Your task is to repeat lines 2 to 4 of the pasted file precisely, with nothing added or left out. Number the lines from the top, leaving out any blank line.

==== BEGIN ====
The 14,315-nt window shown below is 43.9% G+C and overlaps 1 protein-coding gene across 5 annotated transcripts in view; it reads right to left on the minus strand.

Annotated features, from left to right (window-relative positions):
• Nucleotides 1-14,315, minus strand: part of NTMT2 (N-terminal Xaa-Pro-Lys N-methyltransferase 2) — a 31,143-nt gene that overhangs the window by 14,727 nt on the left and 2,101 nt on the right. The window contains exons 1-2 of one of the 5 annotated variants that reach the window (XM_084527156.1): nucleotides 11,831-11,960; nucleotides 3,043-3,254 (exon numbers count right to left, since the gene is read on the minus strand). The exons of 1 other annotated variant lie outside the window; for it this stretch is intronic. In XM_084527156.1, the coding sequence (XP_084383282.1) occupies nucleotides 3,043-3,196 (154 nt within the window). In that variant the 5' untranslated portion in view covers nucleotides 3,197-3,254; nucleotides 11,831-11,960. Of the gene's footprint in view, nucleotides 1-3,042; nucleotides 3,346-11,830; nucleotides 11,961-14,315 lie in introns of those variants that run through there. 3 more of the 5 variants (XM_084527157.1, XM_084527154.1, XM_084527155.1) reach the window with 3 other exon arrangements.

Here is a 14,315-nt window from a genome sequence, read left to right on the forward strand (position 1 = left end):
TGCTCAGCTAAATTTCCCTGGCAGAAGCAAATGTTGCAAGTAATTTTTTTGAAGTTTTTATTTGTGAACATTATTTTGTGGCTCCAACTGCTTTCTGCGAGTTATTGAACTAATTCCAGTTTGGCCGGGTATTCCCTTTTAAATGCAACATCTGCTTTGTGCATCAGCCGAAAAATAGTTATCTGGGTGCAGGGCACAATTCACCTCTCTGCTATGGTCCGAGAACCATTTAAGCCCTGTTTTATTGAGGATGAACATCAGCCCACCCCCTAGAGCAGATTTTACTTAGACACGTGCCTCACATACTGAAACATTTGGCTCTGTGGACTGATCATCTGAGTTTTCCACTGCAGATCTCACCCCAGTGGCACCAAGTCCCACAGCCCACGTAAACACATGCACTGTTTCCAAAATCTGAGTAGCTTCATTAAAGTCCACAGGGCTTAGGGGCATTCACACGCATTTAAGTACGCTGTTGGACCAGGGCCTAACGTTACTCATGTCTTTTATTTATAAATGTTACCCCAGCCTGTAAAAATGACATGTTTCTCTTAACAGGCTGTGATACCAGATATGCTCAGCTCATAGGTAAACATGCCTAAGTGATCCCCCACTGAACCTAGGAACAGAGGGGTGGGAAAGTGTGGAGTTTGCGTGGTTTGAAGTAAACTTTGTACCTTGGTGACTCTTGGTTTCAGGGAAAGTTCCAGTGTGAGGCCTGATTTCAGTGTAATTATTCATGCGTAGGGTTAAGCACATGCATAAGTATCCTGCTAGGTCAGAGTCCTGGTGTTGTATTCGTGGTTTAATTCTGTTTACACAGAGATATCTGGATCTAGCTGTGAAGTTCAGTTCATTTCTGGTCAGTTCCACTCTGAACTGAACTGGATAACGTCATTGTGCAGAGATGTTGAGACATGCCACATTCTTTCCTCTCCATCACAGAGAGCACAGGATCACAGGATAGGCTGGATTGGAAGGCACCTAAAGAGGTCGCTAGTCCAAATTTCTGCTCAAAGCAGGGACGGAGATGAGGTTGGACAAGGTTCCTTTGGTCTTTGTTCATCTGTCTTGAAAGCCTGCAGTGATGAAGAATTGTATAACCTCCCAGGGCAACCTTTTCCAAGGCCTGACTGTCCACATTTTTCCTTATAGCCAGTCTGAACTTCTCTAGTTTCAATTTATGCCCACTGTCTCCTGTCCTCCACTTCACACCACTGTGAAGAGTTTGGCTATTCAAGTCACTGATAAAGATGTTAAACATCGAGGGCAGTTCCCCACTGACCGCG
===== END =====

Annotated features, from left to right (window-relative positions):
• Nucleotides 1-14,315, minus strand: part of NTMT2 (N-terminal Xaa-Pro-Lys N-methyltransferase 2) — a 31,143-nt gene that overhangs the window by 14,727 nt on the left and 2,101 nt on the right. The window contains exons 1-2 of one of the 5 annotated variants that reach the window (XM_084527156.1): nucleotides 11,831-11,960; nucleotides 3,043-3,254 (exon numbers count right to left, since the gene is read on the minus strand). The exons of 1 other annotated variant lie outside the window; for it this stretch is intronic. In XM_084527156.1, the coding sequence (XP_084383282.1) occupies nucleotides 3,043-3,196 (154 nt within the window). In that variant the 5' untranslated portion in view covers nucleotides 3,197-3,254; nucleotides 11,831-11,960. Of the gene's footprint in view, nucleotides 1-3,042; nucleotides 3,346-11,830; nucleotides 11,961-14,315 lie in introns of those variants that run through there. 3 more of the 5 variants (XM_084527157.1, XM_084527154.1, XM_084527155.1) reach the window with 3 other exon arrangements.

Here is a 14,315-nt window from a genome sequence, read left to right on the forward strand (position 1 = left end):